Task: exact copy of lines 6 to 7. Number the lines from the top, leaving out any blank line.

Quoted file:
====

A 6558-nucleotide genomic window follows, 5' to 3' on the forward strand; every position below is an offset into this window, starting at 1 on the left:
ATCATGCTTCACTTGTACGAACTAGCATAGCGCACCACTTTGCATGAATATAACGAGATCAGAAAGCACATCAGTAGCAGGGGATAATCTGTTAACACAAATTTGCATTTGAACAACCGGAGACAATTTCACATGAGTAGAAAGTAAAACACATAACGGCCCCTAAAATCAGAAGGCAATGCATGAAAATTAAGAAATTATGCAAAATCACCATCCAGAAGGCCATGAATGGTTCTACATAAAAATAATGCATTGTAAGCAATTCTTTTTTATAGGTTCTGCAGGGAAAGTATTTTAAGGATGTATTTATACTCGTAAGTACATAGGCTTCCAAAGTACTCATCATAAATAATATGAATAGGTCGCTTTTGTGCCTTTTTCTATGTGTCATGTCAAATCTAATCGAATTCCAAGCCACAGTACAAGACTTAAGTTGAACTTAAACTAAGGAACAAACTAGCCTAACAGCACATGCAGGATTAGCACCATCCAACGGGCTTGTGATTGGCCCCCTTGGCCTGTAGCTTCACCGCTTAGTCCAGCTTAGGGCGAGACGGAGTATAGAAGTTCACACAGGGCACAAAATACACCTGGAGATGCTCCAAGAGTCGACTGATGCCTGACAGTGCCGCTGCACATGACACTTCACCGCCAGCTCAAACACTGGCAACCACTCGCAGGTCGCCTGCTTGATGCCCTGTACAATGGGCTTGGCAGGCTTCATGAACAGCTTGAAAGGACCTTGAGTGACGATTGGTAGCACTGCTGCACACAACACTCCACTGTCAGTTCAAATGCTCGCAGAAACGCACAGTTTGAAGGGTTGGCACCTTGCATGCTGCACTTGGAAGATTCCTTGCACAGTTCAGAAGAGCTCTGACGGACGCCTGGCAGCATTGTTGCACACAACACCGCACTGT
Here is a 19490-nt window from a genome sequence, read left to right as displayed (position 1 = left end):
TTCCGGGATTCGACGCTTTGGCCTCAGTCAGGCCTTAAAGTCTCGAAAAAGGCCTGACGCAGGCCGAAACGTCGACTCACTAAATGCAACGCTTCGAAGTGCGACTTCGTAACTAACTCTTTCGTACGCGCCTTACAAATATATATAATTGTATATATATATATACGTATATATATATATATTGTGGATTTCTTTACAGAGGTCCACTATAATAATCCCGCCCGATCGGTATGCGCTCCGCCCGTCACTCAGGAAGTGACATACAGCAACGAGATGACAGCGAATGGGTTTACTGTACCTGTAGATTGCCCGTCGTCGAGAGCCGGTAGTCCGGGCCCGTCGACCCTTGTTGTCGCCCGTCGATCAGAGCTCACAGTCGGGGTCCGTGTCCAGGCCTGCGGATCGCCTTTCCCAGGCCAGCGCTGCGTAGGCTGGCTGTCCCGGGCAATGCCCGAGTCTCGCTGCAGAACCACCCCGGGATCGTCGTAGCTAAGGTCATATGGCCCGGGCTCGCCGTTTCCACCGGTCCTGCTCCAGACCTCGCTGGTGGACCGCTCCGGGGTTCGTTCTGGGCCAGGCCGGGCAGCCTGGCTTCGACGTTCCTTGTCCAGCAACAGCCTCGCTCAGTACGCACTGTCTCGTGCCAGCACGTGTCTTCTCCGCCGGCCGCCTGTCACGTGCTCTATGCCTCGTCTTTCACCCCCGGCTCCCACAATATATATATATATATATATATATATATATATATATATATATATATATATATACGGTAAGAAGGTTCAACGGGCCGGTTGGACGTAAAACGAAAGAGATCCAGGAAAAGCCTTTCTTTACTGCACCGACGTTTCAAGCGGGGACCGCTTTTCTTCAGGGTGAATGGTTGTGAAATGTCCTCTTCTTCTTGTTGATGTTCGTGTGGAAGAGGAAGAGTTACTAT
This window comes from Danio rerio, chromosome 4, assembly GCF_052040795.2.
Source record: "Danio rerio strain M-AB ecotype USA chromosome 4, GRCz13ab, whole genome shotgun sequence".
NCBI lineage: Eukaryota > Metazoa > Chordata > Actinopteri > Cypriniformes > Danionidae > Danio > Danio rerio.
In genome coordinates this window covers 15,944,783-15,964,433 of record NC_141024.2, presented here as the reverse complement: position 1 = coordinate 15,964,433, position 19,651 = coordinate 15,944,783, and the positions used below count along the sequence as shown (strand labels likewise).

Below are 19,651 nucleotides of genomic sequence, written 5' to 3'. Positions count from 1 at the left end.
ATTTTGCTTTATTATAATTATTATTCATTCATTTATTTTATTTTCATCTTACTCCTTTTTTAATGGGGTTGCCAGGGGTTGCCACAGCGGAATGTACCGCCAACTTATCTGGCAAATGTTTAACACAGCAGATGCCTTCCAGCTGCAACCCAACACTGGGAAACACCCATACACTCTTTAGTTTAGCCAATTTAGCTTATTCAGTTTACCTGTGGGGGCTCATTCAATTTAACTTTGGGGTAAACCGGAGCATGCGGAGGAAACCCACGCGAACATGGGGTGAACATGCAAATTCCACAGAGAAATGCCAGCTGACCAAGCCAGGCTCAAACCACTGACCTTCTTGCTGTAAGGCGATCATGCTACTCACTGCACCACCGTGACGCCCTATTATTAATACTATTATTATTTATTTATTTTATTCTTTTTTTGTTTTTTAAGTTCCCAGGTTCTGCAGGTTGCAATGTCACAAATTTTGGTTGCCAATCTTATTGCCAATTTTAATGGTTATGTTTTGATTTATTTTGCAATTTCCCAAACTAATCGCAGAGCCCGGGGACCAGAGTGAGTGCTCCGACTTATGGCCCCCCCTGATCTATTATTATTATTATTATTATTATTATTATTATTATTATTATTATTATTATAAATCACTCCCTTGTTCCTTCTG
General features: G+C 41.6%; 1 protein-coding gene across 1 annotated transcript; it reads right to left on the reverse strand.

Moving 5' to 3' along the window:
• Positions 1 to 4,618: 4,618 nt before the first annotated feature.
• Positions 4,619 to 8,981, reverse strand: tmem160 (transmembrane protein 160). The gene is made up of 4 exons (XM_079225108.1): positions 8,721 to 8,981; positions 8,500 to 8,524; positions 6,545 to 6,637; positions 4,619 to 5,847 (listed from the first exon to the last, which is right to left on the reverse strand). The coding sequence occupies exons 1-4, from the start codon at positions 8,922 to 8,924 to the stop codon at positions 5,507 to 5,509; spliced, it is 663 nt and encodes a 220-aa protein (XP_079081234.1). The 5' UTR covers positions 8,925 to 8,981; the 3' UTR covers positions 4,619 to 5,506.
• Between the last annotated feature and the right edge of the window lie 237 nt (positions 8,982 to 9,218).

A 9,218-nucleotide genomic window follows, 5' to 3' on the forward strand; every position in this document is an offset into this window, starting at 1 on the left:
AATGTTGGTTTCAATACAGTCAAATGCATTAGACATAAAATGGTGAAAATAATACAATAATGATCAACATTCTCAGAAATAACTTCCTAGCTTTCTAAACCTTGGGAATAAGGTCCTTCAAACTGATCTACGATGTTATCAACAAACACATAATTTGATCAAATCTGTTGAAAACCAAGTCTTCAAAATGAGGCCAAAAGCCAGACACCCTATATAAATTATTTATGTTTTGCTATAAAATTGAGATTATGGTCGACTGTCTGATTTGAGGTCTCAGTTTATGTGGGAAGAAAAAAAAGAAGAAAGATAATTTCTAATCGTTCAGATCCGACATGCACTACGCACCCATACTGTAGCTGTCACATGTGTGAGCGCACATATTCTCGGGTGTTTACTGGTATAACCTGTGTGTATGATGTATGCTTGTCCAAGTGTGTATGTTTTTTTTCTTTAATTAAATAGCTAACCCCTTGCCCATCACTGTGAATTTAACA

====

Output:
Source record: "Danio rerio strain M-AB ecotype USA chromosome 4, GRCz13ab, whole genome shotgun sequence".
NCBI lineage: Eukaryota > Metazoa > Chordata > Actinopteri > Cypriniformes > Danionidae > Danio > Danio rerio.